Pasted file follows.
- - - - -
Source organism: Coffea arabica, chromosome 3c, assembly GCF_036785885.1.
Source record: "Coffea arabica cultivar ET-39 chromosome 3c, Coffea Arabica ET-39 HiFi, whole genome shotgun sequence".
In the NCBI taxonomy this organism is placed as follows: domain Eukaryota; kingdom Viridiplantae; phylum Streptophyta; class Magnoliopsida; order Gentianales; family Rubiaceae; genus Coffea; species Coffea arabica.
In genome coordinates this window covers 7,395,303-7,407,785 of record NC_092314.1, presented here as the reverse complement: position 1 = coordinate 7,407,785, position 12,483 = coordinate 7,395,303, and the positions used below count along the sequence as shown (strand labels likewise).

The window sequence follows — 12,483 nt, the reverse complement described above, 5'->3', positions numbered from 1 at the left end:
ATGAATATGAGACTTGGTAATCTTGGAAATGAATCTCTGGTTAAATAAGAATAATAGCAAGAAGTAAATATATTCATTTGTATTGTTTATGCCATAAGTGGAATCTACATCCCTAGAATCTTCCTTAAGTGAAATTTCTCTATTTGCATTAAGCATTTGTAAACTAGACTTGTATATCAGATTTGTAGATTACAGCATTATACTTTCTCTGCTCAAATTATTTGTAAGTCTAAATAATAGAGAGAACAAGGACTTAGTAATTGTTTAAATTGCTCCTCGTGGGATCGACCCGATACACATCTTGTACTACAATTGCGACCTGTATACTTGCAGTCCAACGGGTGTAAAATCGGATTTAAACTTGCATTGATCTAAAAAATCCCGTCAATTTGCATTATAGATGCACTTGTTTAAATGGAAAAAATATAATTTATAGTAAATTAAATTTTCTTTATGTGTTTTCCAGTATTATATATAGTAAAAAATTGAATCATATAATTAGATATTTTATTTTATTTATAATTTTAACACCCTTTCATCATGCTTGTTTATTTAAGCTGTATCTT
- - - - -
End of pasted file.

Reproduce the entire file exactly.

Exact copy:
Source organism: Coffea arabica, chromosome 3c, assembly GCF_036785885.1.
Source record: "Coffea arabica cultivar ET-39 chromosome 3c, Coffea Arabica ET-39 HiFi, whole genome shotgun sequence".
In the NCBI taxonomy this organism is placed as follows: domain Eukaryota; kingdom Viridiplantae; phylum Streptophyta; class Magnoliopsida; order Gentianales; family Rubiaceae; genus Coffea; species Coffea arabica.
In genome coordinates this window covers 7,395,303-7,407,785 of record NC_092314.1, presented here as the reverse complement: position 1 = coordinate 7,407,785, position 12,483 = coordinate 7,395,303, and the positions used below count along the sequence as shown (strand labels likewise).

The window sequence follows — 12,483 nt, the reverse complement described above, 5'->3', positions numbered from 1 at the left end:
ATGAATATGAGACTTGGTAATCTTGGAAATGAATCTCTGGTTAAATAAGAATAATAGCAAGAAGTAAATATATTCATTTGTATTGTTTATGCCATAAGTGGAATCTACATCCCTAGAATCTTCCTTAAGTGAAATTTCTCTATTTGCATTAAGCATTTGTAAACTAGACTTGTATATCAGATTTGTAGATTACAGCATTATACTTTCTCTGCTCAAATTATTTGTAAGTCTAAATAATAGAGAGAACAAGGACTTAGTAATTGTTTAAATTGCTCCTCGTGGGATCGACCCGATACACATCTTGTACTACAATTGCGACCTGTATACTTGCAGTCCAACGGGTGTAAAATCGGATTTAAACTTGCATTGATCTAAAAAATCCCGTCAATTTGCATTATAGATGCACTTGTTTAAATGGAAAAAATATAATTTATAGTAAATTAAATTTTCTTTATGTGTTTTCCAGTATTATATATAGTAAAAAATTGAATCATATAATTAGATATTTTATTTTATTTATAATTTTAACACCCTTTCATCATGCTTGTTTATTTAAGCTGTATCTT